(Refinery 20) Why Do Women Fall In Love With Serial Killers Like Ted Bundy?
According to Stephen Michaud, the co-author of Ted Bundy: Conversations with a Killer, Ted received countless letters containing marriage proposals and pictures (some of them nude). Each day of his trial, women – referred to as “groupies” – would show up to the courtroom with their hair parted in the middle and wearing hoop earrings, on the assumption that this was the style worn by his victims. Some even dyed their hair brown to match the hair of those he murdered.
In 1980, while still on trial, Ted married one of his admirers. He was executed for his crimes in 1989.
Ted Bundy is the most famous case but, over and over again, throughout history, “bad” men have won themselves legions of female fans. Jeffrey Dahmer, who committed the murders and post-mortem mutilations of 17 young men and boys, received love letters and gifts from women. Richard Ramirez, a serial killer dubbed the “Night Stalker” who raped and tortured over 25 victims and caused the deaths of at least 13, also married one of his many female admirers.
A condition called hybristophilia exists to explain those who are sexually aroused by the object of their affection’s wrongdoing. The internet has perpetuated this term and today, there’s even a hybristophilia tag on Tumblr. Clicking on it opens a gateway to hundreds of posts exalting Gary Ridgway, the “Green River Killer”, Richard Ramirez, Charles Manson and, among others, Eric Harris and Dylan Klebold, the teenage perpetrators of the 1999 Columbine High School massacre. Some users from the community have even made their own memes. Because, 2017.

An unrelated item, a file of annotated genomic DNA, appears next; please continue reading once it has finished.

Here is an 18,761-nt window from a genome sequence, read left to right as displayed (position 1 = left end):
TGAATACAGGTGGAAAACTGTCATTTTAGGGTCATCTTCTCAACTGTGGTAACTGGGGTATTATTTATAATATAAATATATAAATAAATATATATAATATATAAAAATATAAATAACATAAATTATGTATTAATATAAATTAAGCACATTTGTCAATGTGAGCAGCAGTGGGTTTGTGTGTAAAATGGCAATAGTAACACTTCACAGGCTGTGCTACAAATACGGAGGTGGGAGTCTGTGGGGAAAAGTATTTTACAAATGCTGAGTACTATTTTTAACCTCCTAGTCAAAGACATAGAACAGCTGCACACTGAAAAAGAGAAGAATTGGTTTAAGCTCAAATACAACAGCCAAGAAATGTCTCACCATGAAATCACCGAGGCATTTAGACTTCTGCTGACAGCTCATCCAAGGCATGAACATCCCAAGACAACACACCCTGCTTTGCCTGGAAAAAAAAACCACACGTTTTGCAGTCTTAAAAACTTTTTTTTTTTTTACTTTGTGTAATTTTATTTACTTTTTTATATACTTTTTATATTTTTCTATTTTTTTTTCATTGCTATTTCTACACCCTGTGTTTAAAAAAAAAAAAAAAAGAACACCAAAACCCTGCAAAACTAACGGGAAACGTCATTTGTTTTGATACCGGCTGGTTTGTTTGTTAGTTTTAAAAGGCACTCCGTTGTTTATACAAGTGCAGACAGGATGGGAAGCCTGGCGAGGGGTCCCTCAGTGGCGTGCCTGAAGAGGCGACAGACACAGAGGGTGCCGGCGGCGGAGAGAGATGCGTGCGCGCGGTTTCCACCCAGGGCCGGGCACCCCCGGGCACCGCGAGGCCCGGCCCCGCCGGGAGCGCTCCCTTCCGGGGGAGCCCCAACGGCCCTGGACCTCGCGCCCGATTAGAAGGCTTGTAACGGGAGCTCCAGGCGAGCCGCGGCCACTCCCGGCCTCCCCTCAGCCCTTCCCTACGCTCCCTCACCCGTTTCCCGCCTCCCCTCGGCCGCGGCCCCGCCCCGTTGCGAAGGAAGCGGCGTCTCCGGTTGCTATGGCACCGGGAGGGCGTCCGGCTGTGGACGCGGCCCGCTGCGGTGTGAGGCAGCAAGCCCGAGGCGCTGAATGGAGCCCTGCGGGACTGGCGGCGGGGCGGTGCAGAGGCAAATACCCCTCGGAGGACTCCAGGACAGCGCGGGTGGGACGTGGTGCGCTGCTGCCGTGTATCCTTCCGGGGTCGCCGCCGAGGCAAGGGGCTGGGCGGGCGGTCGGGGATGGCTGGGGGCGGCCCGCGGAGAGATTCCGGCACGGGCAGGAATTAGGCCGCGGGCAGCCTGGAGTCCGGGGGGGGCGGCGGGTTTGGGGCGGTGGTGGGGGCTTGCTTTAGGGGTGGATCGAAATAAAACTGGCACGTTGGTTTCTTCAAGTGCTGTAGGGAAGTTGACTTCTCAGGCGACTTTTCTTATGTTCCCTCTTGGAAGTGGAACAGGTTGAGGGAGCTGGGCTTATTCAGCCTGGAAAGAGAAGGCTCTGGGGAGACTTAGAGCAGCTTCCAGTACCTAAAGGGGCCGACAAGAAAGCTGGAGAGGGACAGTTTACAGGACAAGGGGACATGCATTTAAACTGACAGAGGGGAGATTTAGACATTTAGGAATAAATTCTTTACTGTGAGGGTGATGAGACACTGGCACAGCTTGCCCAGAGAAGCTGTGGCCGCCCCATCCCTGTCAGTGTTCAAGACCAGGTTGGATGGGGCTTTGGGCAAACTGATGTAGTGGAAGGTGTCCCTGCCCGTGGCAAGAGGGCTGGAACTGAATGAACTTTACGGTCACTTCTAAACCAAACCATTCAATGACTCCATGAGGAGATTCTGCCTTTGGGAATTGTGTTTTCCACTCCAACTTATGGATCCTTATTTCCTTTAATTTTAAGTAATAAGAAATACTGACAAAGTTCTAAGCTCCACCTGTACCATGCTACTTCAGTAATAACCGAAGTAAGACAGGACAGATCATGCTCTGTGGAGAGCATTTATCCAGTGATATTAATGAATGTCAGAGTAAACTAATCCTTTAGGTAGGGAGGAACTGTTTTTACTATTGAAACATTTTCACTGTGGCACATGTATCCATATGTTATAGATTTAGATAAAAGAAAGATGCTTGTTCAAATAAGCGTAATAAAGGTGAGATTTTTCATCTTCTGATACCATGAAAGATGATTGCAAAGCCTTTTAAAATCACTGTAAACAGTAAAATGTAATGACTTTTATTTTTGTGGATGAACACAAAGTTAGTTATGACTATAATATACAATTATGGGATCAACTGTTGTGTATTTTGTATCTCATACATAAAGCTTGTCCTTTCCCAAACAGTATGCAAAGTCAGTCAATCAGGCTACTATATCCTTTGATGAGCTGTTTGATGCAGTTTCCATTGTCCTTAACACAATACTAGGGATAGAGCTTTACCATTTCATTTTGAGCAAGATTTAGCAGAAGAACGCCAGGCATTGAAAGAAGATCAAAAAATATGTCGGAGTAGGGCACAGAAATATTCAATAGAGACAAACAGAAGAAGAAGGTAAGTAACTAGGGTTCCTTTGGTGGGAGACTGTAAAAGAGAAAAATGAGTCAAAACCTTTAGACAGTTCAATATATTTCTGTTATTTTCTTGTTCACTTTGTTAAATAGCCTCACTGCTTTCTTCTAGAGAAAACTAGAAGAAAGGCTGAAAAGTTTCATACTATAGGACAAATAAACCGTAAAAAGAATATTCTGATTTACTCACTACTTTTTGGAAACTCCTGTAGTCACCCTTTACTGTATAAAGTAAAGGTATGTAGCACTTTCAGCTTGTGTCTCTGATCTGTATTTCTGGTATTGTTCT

Hybristophilia is often referred to as “Bonnie and Clyde syndrome” after the famous crime duo who, along with their gang, were responsible for at least nine deaths and countless robberies. Bonnie was an unusual criminal and, before meeting Clyde and joining him in a life of crime, was a prize-winning student. It was noted by a fellow gang runnerthat Bonnie herself never fired a weapon and, more tellingly, had “no voice in the decisions” made by Clyde. She remained devoted to Clyde until their deaths in 1934.
Why did you want to write this book?
I’ve been drawn to true crime stories since I was a pre-teen. The stories that attract me most tend to be those committed by people from relatively normal, non-abusive upbringings; the ‘How?’ and ‘Why?’ in these cases is more interesting and mysterious to me. I’ve found myself fascinated by female criminals for similar reasons; there’s that sense of unlikelihood, since women – for various reasons – are less associated with crime, especially violent crime.